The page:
How to File Payroll Taxes

by Krystal Wascher; Updated September 26, 2017
All employers must report and file payroll tax forms on either an annual or quarterly basis.

Businesses with employees are required by the federal government to withhold federal income, Social Security and Medicare taxes from each employee’s paycheck. Businesses must also contribute or “match” Medicare and Social Security tax amounts based upon each employee’s wages. After separating payroll tax from an employee’s actual wages, a check is issued to the employee for the net wage amount and the payroll tax withholding is deposited with a federal tax depository. In addition to depositing payroll tax, most businesses must also file quarterly payroll tax statements with the Internal Revenue Service.

Step 1

Determine the payroll tax amounts that must be withheld from each of your employees’ wages. Depending on the amount of wages or salary, each employee will be responsible for paying a specific income, Medicare, and Social Security tax which is determined by multiplying the employee’s wages by the tax rate that corresponds to their income level. Additional information on tax brackets, rates and withholdings is available in “IRS Publication 15, Employer’s Tax Guide” which can be found on the Internal Revenue Service’s website.

Step 2

Deposit payroll withholdings with a qualified federal tax depository. Payroll deposits can be made electronically through the “Electronic Federal Tax Payment System (EFTPS)” or by mailing or delivering your payment to an authorize bank using IRS Form 8109-B. Information regarding the EFTPS systems and IRS deposit forms are located on the IRS website.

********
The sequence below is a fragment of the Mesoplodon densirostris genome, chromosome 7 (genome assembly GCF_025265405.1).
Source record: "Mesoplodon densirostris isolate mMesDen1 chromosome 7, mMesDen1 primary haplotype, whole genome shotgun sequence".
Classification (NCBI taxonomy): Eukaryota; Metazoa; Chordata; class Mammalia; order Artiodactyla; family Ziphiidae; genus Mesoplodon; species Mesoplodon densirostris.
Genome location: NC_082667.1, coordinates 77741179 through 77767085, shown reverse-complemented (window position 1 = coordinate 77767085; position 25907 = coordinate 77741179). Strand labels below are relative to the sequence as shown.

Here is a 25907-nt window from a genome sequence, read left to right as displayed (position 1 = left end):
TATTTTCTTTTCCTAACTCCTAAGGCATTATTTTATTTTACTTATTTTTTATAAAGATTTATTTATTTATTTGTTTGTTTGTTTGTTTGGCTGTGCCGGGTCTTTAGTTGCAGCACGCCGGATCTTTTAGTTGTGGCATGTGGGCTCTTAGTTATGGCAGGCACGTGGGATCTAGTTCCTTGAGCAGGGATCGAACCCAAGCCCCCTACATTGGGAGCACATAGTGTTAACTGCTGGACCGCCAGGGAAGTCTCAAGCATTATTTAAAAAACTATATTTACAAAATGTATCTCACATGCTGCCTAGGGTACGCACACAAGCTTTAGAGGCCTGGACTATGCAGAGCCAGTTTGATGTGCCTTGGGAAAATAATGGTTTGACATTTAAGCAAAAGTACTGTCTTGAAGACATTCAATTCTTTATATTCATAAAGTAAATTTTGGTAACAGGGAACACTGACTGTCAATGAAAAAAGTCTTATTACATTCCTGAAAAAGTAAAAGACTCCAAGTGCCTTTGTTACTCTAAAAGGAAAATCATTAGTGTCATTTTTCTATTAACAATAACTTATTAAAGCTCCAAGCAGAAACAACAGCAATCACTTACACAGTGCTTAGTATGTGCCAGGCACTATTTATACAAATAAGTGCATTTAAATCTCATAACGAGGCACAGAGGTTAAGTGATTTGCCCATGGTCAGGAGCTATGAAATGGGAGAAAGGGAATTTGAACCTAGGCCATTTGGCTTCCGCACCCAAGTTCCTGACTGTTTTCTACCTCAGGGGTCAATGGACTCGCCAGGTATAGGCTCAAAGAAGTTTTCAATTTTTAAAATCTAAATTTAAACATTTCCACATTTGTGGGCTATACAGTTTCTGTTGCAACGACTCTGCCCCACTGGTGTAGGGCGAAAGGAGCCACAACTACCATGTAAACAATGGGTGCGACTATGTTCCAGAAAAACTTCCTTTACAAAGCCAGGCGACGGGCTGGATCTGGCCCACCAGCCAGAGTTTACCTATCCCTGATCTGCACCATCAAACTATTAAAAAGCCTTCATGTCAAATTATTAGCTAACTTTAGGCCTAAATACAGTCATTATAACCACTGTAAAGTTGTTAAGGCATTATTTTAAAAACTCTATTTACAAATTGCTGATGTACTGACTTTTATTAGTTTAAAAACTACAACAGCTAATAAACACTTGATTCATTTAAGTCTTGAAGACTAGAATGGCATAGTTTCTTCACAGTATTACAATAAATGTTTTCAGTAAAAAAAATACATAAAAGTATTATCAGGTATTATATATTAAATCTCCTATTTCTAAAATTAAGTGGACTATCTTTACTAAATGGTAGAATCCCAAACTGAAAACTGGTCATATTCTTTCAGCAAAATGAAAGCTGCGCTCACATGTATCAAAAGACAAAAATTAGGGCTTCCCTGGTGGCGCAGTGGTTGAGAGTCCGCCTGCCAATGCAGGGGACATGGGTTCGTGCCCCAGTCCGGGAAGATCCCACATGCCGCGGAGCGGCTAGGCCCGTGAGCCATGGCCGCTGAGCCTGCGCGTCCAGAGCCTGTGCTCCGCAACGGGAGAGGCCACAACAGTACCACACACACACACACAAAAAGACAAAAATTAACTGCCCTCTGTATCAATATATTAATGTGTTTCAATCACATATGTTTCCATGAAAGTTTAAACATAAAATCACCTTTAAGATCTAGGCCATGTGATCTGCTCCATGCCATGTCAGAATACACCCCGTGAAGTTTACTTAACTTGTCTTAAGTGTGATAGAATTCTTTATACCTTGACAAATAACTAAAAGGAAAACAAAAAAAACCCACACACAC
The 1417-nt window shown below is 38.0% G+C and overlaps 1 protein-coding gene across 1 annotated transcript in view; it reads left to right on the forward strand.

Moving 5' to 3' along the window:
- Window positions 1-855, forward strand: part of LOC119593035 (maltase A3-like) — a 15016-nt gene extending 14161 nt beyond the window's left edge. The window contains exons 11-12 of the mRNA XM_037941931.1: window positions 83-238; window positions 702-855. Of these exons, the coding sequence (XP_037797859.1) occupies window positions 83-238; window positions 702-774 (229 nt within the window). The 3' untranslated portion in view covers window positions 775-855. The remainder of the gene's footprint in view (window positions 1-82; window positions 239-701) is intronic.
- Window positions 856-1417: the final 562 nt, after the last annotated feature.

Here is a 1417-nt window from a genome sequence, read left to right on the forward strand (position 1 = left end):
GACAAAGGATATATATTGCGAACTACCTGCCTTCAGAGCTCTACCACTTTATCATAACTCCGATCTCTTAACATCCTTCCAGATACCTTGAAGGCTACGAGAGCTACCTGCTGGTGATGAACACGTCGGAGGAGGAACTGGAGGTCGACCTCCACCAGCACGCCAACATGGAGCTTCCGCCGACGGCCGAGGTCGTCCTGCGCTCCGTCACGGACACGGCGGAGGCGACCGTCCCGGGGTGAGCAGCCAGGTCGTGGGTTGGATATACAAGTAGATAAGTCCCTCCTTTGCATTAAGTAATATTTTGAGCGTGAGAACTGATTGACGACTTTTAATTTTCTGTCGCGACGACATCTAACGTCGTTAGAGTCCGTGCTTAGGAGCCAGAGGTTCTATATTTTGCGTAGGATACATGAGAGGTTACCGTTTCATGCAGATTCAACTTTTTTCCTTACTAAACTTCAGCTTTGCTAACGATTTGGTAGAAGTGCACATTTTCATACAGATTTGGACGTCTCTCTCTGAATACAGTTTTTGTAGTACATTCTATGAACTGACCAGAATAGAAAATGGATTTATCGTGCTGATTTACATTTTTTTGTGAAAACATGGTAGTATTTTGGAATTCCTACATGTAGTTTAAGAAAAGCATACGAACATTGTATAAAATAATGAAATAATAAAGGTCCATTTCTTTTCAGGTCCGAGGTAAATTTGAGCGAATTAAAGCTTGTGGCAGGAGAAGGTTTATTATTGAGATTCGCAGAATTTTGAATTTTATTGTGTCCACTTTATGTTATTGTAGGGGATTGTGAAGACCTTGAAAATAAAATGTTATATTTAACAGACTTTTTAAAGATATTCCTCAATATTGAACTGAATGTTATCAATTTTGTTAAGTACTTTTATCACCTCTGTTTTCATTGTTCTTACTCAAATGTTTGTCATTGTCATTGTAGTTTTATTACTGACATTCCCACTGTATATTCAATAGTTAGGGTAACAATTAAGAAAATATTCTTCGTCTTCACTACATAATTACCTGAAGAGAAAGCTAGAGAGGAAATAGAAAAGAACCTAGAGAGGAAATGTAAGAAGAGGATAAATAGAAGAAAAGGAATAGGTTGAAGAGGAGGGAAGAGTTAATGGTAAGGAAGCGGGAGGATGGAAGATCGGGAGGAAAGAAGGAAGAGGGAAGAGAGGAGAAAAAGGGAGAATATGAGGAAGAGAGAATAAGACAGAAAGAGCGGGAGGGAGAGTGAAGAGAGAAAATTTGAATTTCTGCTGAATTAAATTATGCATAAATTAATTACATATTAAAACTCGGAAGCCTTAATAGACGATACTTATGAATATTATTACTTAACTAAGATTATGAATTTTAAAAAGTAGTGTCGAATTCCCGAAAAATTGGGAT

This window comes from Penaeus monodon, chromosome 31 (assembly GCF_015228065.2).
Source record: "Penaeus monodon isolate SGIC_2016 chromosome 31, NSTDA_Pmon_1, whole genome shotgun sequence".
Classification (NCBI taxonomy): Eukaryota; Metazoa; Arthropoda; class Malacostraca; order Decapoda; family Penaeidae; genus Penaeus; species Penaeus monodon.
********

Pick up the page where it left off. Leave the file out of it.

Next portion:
Step 3

Complete and file “IRS Form 941, Employer’s Quarterly Federal Tax Return.” This form is for businesses that must pay $1,000 or more in employment tax each year. Most businesses will fall into this category. Business with less that $1,000 in employment tax obligations may use “IRS Form 944, Employers’ Annual Federal Tax Return.” Both forms will require information regarding the number of employees that your business maintains and the amount of withholding deposits that the business has made over the course of the year or quarter.

Step 4

Prepare and file W-2 statements on behalf of each employee at the end of each fiscal year, or before January 31. Employers should use “IRS Form W-2, Wage and Tax Statement” to record the total wages paid to the employee and total withholdings over the course of year. A copy of this form must be provided to both the employee and the Social Security Administration before the January 31 deadline.

About the Author

Krystal Wascher has been writing online content since 2008. She received her Bachelor of Arts in political science and philosophy from Thiel College and a Juris Doctor from Duquesne University School of Law. She was admitted to the Pennsylvania Bar in 2009.

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